Breaking Bad, Season 2

Sometimes I think I should rename this blog “behind the times” or “finally jumping on the bandwagon” or “late to the party” or some other cliche phrase to indicate that I typically don’t watch things that everyone likes until they’re off the air, or whatever. But then I remember that Chris Hardwick hasn’t seen The Wire, and I feel much better about myself.

So, Breaking Bad. My various trusted television sources were right–this show most definitely gets better with time. The first season left me very underwhelmed, much in the same way that Parks and Recreation‘s first did, too. Both shows only got a few episodes to make a go of it, and while you could tell there was something special there, none of the characters seemed particularly compelling. Sort of shells of interesting people played by very talented actors. But both shows got second-season pickups, and never looked back. Breaking Bad is clearly a TV powerhouse, but it does its thing without any pretension whatsoever. It’s weird, too, because its network, AMC, houses the most pretentious show(s) on TV: Mad Men and The Walking Dead, which I admit I watch, but my very use of the word “admit” shows that there’s a little embarrassment there. The shows aren’t quite as mind-blowing as everyone makes them out to be, whereas Breaking Bad is tride and true, un-glamourous, un-trendy, exactly the way TV ought to be. It’s entertaining, it makes you think, it gives you a taste of something you might not otherwise experience.

One thing I really like about Breaking Bad, which I think became very apparent this season, is how unapologetic it is. Unlike many other “quality” shows running right now, Breaking Bad doesn’t try to justify its characters’ bad behaviour or teach its audience something really deep about humanity. Or maybe it does, but the lessons aren’t saccharine or obvious. They’re there, I suppose, embedded deep in the hearts of the characters, but you don’t necessarily have to learn anything from them. You can just enjoy the show for what it is.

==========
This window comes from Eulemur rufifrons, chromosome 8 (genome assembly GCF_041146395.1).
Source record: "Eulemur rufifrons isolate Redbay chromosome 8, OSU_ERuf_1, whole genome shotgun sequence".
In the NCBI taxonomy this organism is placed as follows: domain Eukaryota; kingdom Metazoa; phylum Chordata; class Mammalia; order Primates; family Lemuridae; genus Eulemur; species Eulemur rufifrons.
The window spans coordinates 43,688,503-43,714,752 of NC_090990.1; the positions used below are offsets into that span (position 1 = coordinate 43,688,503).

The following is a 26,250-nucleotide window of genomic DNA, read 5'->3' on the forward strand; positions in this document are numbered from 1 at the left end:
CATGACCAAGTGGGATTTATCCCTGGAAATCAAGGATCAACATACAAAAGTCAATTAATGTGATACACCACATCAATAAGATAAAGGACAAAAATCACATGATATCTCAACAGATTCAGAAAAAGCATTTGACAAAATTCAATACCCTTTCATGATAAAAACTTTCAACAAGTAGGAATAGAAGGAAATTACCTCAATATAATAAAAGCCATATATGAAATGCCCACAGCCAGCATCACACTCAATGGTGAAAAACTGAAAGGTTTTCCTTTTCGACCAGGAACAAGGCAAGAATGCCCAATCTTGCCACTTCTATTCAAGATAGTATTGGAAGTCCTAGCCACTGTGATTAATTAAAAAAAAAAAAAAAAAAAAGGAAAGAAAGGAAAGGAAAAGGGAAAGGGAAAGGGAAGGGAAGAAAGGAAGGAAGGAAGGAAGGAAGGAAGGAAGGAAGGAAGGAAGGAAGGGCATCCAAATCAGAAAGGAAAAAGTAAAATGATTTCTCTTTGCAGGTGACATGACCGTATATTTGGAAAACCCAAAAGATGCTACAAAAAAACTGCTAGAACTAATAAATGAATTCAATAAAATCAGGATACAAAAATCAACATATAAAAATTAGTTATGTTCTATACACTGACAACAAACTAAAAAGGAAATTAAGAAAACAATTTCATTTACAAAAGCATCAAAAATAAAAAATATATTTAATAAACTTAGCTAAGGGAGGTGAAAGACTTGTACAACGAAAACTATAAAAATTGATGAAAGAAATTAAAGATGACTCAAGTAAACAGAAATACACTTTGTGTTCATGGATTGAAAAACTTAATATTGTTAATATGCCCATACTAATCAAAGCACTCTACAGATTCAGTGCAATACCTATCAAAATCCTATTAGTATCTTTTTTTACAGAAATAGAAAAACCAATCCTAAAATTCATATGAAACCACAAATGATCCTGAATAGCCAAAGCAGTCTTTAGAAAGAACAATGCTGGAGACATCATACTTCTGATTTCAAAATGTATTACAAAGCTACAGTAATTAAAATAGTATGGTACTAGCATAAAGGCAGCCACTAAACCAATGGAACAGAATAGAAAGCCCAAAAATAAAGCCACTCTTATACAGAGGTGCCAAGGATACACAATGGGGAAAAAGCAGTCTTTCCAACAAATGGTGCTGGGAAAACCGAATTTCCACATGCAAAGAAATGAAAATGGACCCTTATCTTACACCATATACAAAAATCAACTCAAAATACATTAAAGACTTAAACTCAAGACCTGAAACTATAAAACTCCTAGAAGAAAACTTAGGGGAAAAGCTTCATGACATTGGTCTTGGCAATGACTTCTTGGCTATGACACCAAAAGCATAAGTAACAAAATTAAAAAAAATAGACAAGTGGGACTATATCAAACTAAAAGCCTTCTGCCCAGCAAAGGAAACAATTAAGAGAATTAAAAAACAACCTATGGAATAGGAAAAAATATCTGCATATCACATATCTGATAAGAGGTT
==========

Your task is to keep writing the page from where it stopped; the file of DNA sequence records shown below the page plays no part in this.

Bryan Cranston is incredible; this can be gleaned from his Emmy three-peat, but I want to say it anyway because he’s such an underdog in Hollywood. He’s such a normal-looking dude, one that you’d think could never play anything other than an accountant or, say, a goofy dad (Phil Dunphy would be NOTHING without Hal), yet Cranston completely transforms into Walter White the second you see him on the small screen. He’s terrifying and sympathetic, and all of the other adjectives that have probably been used to describe him. He becomes this real, conflicted, heartbreaking person, the embodiment of a tragic hero, and while I can’t necessarily say that I want him to come out on top (because I know he won’t anyway), I find it fascinating to watch him try.

It’s sort of interesting how this show presents so many characters in so many tough situations, and yet for me it’s hard to give them my full support. I think Walter gets most of it, by virtue of his impossible drug-cancer-baby predicament, but the rest of the characters give “gleaning sympathy” the old college try, and very valiantly so. This isn’t necessarily a bad thing; it just means I have less emotional investment in the show (and more, I don’t know, plotline investment? story investment? who cares). RJ Mitte is adorable, but he’s got these eyes that suggest something so hurt all the time, which make him magnetic whenever he’s onscreen. Anna Gunn is so strong and so cardboard at the same time, the beautiful, work-ethical mom with something dark that I suspect we’ll find out about as the show progresses. Her sister, her bro-in-law, Bob Odenkirk, Giancarlo Esposito… I could go on about how awesome they are, but the only person who can hold a candle to Cranston is, of course, Aaron Paul. I love him under any circumstance on this show, even when Jesse is being a total dickbag. Paul is so real, too, which is why they’re such a mesmerizing duo, with this bizarre non-chemistry that sucks you in to their fucked up not-so-little world. I was sad for Jesse when Jane (the chameleonic Krysten Ritter) drugged herself dead, but it’ll only make him a more fascinating character, and it’ll only give me another reason to watch Season 3.